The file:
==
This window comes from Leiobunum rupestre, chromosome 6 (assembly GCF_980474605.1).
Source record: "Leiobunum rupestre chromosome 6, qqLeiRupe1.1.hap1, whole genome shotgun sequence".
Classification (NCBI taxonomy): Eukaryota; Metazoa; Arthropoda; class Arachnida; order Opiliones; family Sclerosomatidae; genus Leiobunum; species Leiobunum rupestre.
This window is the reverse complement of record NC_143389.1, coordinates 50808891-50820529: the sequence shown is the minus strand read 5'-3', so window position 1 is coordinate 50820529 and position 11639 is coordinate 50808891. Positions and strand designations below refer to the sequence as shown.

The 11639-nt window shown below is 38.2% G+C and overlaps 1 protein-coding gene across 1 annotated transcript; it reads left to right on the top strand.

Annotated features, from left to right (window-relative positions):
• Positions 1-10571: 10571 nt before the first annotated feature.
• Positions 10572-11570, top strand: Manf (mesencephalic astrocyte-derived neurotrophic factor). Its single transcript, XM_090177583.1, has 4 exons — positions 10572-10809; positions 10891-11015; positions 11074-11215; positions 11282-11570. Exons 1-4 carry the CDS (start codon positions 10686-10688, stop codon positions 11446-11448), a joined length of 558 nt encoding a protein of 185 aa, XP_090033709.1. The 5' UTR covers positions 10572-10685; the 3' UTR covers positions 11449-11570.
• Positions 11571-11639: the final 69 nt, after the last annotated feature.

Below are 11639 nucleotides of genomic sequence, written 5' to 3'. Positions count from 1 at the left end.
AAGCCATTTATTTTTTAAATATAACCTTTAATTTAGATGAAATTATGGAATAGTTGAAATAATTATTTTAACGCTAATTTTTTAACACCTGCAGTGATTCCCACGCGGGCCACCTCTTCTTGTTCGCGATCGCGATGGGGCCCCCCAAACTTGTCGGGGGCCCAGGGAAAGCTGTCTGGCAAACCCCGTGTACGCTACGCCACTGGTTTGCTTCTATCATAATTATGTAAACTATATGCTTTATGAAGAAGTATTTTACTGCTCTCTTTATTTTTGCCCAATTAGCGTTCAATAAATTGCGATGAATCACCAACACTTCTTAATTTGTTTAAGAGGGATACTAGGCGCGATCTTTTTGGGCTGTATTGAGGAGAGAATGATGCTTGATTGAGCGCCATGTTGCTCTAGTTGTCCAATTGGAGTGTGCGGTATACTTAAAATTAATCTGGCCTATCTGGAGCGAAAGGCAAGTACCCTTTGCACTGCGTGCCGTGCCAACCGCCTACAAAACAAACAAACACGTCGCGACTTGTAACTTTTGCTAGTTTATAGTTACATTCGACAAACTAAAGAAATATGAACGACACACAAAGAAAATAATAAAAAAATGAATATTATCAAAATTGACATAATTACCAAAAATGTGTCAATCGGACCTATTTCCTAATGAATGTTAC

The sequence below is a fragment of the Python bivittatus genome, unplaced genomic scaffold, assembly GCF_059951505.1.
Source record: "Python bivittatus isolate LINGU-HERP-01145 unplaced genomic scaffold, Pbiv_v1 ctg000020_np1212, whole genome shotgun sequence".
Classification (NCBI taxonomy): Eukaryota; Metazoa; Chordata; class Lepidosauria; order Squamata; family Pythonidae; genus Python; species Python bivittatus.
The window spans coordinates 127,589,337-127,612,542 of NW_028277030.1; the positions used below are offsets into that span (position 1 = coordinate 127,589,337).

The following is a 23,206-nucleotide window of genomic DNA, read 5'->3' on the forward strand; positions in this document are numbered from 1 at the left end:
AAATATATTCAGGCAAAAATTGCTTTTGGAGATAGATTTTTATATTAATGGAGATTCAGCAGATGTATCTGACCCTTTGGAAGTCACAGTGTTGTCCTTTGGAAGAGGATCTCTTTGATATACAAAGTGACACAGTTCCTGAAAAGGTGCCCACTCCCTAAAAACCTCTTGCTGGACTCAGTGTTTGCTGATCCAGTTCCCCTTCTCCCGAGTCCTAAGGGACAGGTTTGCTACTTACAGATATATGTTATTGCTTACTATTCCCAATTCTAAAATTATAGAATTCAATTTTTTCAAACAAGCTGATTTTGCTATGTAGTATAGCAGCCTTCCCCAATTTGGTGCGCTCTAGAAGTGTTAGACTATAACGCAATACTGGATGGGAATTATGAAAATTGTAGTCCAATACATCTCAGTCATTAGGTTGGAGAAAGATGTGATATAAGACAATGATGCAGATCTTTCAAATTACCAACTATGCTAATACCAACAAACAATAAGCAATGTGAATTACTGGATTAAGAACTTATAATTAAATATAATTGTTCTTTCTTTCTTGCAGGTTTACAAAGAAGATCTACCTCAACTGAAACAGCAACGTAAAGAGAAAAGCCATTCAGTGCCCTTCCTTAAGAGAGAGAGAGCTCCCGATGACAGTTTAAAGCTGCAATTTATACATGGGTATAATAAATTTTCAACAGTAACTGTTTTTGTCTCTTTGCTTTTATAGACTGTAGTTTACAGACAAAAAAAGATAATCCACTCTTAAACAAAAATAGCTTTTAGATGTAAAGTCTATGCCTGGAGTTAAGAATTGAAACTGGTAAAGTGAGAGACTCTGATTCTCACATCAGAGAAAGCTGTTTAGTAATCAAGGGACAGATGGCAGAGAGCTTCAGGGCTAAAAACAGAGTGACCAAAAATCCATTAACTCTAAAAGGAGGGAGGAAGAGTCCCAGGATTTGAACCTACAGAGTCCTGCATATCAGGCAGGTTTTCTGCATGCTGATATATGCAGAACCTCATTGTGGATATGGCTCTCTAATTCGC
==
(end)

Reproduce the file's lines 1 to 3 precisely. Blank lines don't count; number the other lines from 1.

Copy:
This window comes from Leiobunum rupestre, chromosome 6 (assembly GCF_980474605.1).
Source record: "Leiobunum rupestre chromosome 6, qqLeiRupe1.1.hap1, whole genome shotgun sequence".
Classification (NCBI taxonomy): Eukaryota; Metazoa; Arthropoda; class Arachnida; order Opiliones; family Sclerosomatidae; genus Leiobunum; species Leiobunum rupestre.